was not entered earlier.
The majority's opinion again properly concludes the trial
court erred by failing to conduct the hearing as is statutorily
N.C. Gen. Stat. § 7B-807(b)
, but concludes respondent-
mother must show further prejudice to justify reversal on thisground. The statute clearly places the mandate and burden on the
clerk of court . . . shall schedule a subsequent hearing and
places no burden on respondent-mother to prove any prejudice.
Gen. Stat. § 7B-807(b)
(emphasis supplied). Prejudice to
respondent-mother had already occurred because the order was not
timely entered as required by the statute in order to trigger this
The majority's opinion erroneously relies on In re E.N.S., 164
N.C. App. 146, 595 S.E.2d 167, disc. rev. denied, 359 N.C. 189, 606
S.E.2d 903 (2004), to conclude absent a showing of prejudice the
trial court's failure to hold the hearing as is required by
Gen. Stat. § 7B-807(b)
does not require reversal of the order. The
majority's opinion concludes the goal of a speedy resolution of
juvenile custody cases would not be furthered by reversal where no
prejudice is shown. In re E.N.S., 164 N.C. App. at 153, 595 S.E.2d
at 172. I disagree. The requirement to hold the subsequent
hearing does not arise until after the trial court has violated the
thirty day mandate for entering the order.
In re E.N.S. was decided in 2004 and involved the late entry
of an adjudication order pursuant to
N.C. Gen. Stat. § 7B-807(b)
and not the failure to hold the required hearing. 164 N.C. App. at
153, 595 S.E.2d at 172. N.C. Gen. Stat. § 7B-807(b) was amended in
2005, after In re E.N.S. was decided, to include the additional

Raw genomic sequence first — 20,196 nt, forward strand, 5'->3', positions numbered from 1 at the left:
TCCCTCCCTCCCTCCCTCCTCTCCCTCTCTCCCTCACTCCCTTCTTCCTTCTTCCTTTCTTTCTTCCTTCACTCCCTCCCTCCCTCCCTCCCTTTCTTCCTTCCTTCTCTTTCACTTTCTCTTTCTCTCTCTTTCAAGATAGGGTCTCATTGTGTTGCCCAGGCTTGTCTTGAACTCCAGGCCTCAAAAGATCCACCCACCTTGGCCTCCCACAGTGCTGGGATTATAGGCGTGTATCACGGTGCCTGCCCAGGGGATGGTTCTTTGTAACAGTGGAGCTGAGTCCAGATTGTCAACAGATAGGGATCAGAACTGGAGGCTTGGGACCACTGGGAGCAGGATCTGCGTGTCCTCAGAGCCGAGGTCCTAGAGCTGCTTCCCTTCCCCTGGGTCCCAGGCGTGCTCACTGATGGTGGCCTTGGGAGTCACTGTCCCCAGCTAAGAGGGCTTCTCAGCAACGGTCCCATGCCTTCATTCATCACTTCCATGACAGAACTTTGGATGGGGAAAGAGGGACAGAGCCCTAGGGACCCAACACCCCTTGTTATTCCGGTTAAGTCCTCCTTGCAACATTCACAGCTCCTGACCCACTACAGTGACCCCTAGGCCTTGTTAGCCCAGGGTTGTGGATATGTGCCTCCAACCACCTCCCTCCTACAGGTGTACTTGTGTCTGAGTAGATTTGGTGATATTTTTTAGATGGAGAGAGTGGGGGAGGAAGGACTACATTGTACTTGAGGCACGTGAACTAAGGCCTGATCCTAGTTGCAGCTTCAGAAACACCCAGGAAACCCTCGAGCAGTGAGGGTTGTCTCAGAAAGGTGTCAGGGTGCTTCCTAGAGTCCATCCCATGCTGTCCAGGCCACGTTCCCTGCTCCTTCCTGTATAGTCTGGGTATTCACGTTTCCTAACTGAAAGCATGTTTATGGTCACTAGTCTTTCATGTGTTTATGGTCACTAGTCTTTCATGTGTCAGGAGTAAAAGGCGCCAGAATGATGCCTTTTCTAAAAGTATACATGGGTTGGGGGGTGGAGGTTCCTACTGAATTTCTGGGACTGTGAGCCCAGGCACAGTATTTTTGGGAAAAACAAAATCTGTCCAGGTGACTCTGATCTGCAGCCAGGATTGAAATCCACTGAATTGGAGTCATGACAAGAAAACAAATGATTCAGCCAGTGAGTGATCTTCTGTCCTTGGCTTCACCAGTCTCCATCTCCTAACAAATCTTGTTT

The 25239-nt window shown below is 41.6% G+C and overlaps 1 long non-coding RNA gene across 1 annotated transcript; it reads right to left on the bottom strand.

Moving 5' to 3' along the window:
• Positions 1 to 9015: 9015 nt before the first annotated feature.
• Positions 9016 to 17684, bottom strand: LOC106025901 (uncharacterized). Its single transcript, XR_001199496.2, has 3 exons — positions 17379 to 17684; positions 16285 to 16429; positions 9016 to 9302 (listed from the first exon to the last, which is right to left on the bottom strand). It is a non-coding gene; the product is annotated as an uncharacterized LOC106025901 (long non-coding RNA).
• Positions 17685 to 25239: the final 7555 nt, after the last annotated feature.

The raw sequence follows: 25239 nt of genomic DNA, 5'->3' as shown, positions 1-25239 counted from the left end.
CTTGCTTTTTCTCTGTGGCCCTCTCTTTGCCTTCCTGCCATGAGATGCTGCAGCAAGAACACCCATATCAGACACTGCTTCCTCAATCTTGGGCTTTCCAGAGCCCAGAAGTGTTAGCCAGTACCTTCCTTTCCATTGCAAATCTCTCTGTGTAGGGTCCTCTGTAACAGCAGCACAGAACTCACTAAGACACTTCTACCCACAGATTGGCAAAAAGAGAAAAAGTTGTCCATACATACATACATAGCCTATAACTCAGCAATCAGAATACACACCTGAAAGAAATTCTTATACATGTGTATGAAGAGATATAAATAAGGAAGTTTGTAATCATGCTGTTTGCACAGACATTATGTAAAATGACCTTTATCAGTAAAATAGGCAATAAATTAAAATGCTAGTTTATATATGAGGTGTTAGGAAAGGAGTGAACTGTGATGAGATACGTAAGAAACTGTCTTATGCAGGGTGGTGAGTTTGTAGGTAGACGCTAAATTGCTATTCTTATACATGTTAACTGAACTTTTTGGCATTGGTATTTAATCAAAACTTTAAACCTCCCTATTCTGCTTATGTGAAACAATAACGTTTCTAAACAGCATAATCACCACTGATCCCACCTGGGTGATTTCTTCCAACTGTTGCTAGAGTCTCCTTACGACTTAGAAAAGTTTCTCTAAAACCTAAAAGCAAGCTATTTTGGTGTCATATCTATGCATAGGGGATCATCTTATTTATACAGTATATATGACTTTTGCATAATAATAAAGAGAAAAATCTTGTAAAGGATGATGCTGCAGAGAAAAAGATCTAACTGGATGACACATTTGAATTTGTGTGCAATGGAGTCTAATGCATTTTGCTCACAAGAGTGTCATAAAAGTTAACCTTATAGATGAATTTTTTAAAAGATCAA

mandatory language to require a subsequent hearing, if the order
was not entered within thirty days post hearing.
The amendment was enacted and amended the juvenile code torequire expedited outcomes for children and their families involved
in juvenile cases and appeals. The General Assembly clearly
intended to restore the effectiveness of the statutory time lines
in juvenile cases by mandating an additional hearing to be held to
determine and explain the reason[s] for non-entry of an order
within the statutory deadlines.
N.C. Gen. Stat. § 7B-807(b)
No burden is placed on the respondent to demonstrate further
prejudice. Prejudice is already shown by the trial court's failure
to enter these orders within thirty days after the hearing as is
previously mandated. This provision only arises after previous
failures to comply with the statute. Here, thirteen weeks elapsed
after the hearing concluded and six months had passed after
hearings commenced before the order was entered. The trial court's
failure to hold the additional hearing is error requiring reversal.
To hold otherwise would recognize the respondent-mother's statutory
right to the hearing, yet provide no remedy for its violation.
Even if a further showing of prejudice is required,
respondent-mother has clearly shown prejudice. The trial court's
failure to hold the hearing deprived respondent-mother from
requiring the trial court to determine and explain the reason[s]
for the delay or to obtain any needed clarification . . . .
N.C. Gen. Stat. § 7B-807(b). The statute mandates the order to be
entered within thirty days after the hearing. Id. This additional
information to determine and explain the reason may have aided
respondent-mother in her appeal to this Court. Id. Even though no
showing of prejudice is required, and the clerk carries thestatutory burden and mandate to schedule a subsequent hearing at
the first session of court . . . following the 30-day period.
Respondent-mother has clearly demonstrated the prejudice she
suffered by the trial court's failure to hold the hearing required
N.C. Gen. Stat. § 7B-807(b) by suffering even further delays,
longer separation from her child, and her inability to appeal until
the order was entered
Concurrently with the reasons above,
or alternatively on this ground alone, I vote to reverse the trial